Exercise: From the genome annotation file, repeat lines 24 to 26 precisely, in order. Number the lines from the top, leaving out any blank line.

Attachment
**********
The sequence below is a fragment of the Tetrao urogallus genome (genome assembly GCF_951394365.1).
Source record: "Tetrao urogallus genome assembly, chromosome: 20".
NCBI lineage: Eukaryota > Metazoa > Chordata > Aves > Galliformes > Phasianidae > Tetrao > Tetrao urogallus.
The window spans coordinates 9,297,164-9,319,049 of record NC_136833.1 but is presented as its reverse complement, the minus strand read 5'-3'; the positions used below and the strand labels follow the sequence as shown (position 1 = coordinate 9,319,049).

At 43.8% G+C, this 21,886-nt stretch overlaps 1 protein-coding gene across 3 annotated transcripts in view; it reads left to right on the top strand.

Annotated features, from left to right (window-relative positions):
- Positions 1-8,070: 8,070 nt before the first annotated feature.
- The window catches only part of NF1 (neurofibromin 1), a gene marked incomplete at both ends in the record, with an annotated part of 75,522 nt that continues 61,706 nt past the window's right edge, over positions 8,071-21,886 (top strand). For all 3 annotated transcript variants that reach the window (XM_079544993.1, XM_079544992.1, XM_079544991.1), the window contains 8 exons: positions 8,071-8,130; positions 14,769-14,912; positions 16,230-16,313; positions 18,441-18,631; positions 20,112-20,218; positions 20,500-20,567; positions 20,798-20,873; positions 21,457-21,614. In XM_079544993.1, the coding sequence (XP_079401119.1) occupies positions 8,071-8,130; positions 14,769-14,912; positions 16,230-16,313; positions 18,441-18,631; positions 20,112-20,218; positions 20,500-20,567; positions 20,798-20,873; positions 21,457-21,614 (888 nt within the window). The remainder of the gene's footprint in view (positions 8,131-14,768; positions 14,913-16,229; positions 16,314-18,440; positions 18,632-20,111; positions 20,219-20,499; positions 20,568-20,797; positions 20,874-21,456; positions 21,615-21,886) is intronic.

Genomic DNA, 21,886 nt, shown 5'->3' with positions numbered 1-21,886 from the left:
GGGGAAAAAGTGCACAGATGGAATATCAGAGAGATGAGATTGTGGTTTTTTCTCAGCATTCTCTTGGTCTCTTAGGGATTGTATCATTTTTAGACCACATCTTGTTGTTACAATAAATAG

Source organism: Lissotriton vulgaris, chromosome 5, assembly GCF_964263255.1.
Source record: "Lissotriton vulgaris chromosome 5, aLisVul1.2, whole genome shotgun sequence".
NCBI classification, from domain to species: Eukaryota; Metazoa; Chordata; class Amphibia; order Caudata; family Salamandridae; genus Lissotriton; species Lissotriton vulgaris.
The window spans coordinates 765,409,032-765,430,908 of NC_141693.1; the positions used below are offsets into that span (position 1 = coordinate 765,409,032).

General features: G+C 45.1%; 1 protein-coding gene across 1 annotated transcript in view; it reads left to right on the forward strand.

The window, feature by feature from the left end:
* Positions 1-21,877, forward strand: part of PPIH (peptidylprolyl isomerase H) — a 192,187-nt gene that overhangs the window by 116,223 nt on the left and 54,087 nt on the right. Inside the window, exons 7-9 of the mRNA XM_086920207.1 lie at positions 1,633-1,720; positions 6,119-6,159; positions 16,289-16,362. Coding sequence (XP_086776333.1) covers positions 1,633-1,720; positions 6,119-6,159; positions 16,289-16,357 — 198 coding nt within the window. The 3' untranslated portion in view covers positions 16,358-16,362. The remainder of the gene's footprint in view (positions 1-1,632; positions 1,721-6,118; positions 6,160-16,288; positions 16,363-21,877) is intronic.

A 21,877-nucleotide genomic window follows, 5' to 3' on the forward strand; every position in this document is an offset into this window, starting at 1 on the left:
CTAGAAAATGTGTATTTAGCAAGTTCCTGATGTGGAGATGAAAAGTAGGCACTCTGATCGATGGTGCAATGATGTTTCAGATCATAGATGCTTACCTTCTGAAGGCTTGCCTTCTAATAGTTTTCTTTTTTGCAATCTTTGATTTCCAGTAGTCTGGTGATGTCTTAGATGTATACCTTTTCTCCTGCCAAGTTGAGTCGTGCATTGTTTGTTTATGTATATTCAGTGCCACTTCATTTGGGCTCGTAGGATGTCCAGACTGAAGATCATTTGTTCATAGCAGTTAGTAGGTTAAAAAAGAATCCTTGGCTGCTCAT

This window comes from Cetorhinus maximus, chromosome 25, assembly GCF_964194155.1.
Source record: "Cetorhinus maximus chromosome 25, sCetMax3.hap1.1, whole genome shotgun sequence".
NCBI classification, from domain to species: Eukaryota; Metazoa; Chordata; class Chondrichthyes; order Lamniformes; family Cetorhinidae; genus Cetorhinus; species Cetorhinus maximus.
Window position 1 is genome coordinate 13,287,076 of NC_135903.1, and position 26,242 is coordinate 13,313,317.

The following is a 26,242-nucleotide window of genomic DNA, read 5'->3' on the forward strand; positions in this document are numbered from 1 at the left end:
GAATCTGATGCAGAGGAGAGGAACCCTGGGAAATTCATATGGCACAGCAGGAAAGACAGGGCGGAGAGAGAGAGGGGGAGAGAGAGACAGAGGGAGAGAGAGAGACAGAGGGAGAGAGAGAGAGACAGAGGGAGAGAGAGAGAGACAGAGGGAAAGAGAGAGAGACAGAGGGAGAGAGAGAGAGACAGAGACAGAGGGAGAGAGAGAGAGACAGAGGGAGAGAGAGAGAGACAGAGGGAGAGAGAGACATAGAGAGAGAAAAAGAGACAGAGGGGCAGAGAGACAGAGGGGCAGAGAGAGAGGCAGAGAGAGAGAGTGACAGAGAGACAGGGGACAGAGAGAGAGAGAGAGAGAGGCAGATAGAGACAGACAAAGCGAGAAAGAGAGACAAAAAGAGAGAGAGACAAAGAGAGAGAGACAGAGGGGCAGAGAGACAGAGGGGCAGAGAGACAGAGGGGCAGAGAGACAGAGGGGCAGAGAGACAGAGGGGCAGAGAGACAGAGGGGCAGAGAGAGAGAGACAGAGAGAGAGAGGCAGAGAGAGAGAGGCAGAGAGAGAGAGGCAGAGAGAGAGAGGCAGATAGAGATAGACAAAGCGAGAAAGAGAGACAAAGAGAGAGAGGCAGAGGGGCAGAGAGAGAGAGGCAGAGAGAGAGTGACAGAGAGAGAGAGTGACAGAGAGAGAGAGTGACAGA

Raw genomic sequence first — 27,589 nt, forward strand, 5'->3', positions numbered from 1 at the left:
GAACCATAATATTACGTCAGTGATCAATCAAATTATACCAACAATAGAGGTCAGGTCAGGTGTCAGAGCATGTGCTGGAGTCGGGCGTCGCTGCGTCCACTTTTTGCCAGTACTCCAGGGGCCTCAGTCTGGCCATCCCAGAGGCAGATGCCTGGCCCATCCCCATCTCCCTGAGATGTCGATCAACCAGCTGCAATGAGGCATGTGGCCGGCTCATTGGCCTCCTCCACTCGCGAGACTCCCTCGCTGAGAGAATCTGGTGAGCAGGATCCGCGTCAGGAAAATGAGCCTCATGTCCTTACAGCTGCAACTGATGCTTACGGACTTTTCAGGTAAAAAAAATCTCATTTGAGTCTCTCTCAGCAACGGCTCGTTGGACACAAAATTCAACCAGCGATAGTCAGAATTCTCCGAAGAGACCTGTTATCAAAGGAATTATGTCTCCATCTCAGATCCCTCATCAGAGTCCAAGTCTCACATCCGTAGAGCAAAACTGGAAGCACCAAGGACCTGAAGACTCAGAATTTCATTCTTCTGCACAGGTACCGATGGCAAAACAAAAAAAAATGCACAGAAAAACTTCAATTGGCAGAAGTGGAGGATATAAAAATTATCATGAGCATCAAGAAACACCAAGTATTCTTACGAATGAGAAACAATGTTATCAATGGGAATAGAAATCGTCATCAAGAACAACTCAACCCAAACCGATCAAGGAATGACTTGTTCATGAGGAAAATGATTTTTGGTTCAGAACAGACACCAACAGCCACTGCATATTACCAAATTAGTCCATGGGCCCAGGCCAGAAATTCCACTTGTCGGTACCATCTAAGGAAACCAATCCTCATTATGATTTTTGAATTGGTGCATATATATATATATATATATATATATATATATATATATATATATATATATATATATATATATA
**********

The following is a 26,242-nucleotide window of genomic DNA, read 5'->3' on the forward strand; positions in this document are numbered from 1 at the left end:
GAATCTGATGCAGAGGAGAGGAACCCTGGGAAATTCATATGGCACAGCAGGAAAGACAGGGCGGAGAGAGAGAGGGGGAGAGAGAGACAGAGGGAGAGAGAGAGACAGAGGGAGAGAGAGAGAGACAGAGGGAGAGAGAGAGAGACAGAGGGAAAGAGAGAGAGACAGAGGGAGAGAGAGAGAGACAGAGACAGAGGGAGAGAGAGAGAGACAGAGGGAGAGAGAGAGAGACAGAGGGAGAGAGAGACATAGAGAGAGAAAAAGAGACAGAGGGGCAGAGAGACAGAGGGGCAGAGAGAGAGGCAGAGAGAGAGAGTGACAGAGAGACAGGGGACAGAGAGAGAGAGAGAGAGAGGCAGATAGAGACAGACAAAGCGAGAAAGAGAGACAAAAAGAGAGAGAGACAAAGAGAGAGAGACAGAGGGGCAGAGAGACAGAGGGGCAGAGAGACAGAGGGGCAGAGAGACAGAGGGGCAGAGAGACAGAGGGGCAGAGAGACAGAGGGGCAGAGAGAGAGAGACAGAGAGAGAGAGGCAGAGAGAGAGAGGCAGAGAGAGAGAGGCAGAGAGAGAGAGGCAGATAGAGATAGACAAAGCGAGAAAGAGAGACAAAGAGAGAGAGGCAGAGGGGCAGAGAGAGAGAGGCAGAGAGAGAGTGACAGAGAGAGAGAGTGACAGAGAGAGAGAGTGACAGA

Raw genomic sequence first — 27,589 nt, forward strand, 5'->3', positions numbered from 1 at the left: